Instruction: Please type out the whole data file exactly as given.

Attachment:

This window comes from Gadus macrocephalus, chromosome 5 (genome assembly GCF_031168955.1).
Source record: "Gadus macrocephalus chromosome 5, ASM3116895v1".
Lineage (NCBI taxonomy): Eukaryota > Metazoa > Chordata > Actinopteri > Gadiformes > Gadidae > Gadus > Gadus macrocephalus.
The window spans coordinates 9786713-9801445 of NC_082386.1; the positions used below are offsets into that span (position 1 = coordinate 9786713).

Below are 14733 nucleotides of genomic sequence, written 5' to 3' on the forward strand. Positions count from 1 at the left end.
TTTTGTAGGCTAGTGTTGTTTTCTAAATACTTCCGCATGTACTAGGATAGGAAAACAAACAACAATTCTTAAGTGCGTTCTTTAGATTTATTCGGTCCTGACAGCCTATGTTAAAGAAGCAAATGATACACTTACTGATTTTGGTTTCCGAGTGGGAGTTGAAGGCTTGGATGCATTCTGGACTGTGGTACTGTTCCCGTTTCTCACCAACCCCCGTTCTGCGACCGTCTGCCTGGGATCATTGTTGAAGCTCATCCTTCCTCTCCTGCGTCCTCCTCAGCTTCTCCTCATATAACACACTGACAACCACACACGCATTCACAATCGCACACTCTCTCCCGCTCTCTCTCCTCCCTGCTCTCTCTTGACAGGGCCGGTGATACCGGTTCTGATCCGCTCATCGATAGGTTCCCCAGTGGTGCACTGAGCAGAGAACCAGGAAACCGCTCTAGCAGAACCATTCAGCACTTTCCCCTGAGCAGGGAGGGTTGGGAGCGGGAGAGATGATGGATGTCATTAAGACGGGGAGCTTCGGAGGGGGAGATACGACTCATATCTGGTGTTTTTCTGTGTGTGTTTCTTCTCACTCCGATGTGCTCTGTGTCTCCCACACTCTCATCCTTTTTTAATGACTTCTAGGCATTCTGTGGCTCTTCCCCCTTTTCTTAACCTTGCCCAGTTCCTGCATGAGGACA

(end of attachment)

This window comes from Gadus macrocephalus, chromosome 5 (genome assembly GCF_031168955.1).
Source record: "Gadus macrocephalus chromosome 5, ASM3116895v1".
Lineage (NCBI taxonomy): Eukaryota > Metazoa > Chordata > Actinopteri > Gadiformes > Gadidae > Gadus > Gadus macrocephalus.
The window spans coordinates 9786713-9801445 of NC_082386.1; the positions used below are offsets into that span (position 1 = coordinate 9786713).

Below are 14733 nucleotides of genomic sequence, written 5' to 3' on the forward strand. Positions count from 1 at the left end.
TTTTGTAGGCTAGTGTTGTTTTCTAAATACTTCCGCATGTACTAGGATAGGAAAACAAACAACAATTCTTAAGTGCGTTCTTTAGATTTATTCGGTCCTGACAGCCTATGTTAAAGAAGCAAATGATACACTTACTGATTTTGGTTTCCGAGTGGGAGTTGAAGGCTTGGATGCATTCTGGACTGTGGTACTGTTCCCGTTTCTCACCAACCCCCGTTCTGCGACCGTCTGCCTGGGATCATTGTTGAAGCTCATCCTTCCTCTCCTGCGTCCTCCTCAGCTTCTCCTCATATAACACACTGACAACCACACACGCATTCACAATCGCACACTCTCTCCCGCTCTCTCTCCTCCCTGCTCTCTCTTGACAGGGCCGGTGATACCGGTTCTGATCCGCTCATCGATAGGTTCCCCAGTGGTGCACTGAGCAGAGAACCAGGAAACCGCTCTAGCAGAACCATTCAGCACTTTCCCCTGAGCAGGGAGGGTTGGGAGCGGGAGAGATGATGGATGTCATTAAGACGGGGAGCTTCGGAGGGGGAGATACGACTCATATCTGGTGTTTTTCTGTGTGTGTTTCTTCTCACTCCGATGTGCTCTGTGTCTCCCACACTCTCATCCTTTTTTAATGACTTCTAGGCATTCTGTGGCTCTTCCCCCTTTTCTTAACCTTGCCCAGTTCCTGCATGAGGACA